I’ll spare the details of the hourly schedule of our pilgrimage, because the times and places themselves are relatively unimportant compared to the lessons I learned. Although difficult to admit, much of my time is spent in the future, anxiously planning the rest of my undergrad career and worrying about grades, success, and basically everything else that consumes the mind of a 20 year-old girl. In Assisi, for one of the first moments during my time as a college student, I completely neglected any thought that did not center around the “now” –  a challenge, indeed, but a necessary one. Sometimes, it takes stepping back from the paradigms we create for ourselves to truly understand our purpose and significance in the world, and more importantly, the present.

St. Francis of Assisi, admired for his humility and simplicity, was the focal point of our prayer and discourse during the trip. His lifestyle, although not necessarily practical for a busy college student who cannot afford to fast for months, for example, shows the significance of daily solitude and reflection, especially during an era characterized by materialism, self-absorption, and constant connectivity courtesy of the rise of digital media.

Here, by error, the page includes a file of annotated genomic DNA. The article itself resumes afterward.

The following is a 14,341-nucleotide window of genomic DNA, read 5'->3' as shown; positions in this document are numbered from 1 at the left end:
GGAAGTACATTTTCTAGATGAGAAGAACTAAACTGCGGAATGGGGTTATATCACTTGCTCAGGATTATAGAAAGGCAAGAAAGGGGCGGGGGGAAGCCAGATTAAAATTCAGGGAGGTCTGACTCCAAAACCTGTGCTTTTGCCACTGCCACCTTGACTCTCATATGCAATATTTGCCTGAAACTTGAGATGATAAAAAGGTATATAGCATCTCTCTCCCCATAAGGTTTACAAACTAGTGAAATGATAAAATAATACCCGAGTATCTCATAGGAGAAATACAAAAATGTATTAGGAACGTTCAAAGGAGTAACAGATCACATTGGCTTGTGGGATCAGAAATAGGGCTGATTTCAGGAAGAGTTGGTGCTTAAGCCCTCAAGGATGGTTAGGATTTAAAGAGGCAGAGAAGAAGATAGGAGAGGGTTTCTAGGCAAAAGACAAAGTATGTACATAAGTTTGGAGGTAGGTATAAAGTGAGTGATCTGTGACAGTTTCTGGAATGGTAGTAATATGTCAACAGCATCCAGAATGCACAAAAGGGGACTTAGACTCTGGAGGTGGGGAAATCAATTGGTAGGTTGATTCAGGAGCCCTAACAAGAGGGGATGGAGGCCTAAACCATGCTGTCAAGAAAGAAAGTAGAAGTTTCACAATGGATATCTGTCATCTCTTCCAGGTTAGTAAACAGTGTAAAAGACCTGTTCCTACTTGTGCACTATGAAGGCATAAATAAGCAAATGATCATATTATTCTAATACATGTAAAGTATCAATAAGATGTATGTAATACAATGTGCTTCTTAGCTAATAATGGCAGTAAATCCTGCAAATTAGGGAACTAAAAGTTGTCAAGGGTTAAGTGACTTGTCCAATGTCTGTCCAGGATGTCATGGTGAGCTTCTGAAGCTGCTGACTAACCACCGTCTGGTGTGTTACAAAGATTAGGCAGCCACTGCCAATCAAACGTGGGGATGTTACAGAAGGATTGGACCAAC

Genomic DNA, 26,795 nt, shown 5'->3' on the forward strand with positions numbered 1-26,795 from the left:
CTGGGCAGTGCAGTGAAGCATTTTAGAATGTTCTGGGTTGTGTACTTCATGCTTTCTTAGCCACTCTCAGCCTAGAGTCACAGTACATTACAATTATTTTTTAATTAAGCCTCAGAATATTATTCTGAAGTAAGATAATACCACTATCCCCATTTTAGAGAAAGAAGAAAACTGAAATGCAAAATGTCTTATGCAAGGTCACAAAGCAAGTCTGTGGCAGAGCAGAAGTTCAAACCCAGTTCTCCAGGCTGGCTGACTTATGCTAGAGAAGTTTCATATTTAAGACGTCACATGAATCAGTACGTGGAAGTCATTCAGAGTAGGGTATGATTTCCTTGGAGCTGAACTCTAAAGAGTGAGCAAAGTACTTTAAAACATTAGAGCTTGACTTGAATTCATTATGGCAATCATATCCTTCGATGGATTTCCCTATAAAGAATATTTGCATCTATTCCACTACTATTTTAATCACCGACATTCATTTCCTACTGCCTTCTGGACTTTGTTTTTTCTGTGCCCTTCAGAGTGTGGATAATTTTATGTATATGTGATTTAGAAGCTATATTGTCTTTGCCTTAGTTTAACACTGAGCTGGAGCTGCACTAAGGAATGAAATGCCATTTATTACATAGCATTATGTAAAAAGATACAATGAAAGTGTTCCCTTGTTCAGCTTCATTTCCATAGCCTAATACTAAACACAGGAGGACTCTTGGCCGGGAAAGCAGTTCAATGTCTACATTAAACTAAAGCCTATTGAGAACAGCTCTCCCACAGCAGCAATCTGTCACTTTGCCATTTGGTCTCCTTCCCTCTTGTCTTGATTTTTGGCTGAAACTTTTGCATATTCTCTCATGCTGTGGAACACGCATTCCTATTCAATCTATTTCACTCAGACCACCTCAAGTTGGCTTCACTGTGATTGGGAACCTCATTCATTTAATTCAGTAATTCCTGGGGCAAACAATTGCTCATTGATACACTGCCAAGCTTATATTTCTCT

Although I am no saint (far from it, in fact), I challenge myself to live a more humble, simplistic life. Simplicity, I’ve come to learn, means less about materialism and more about overall distraction. Appreciating our current situations, rather than holding the weight of the past and uncertainty of the future on our shoulders, is the simplicity I hope to achieve.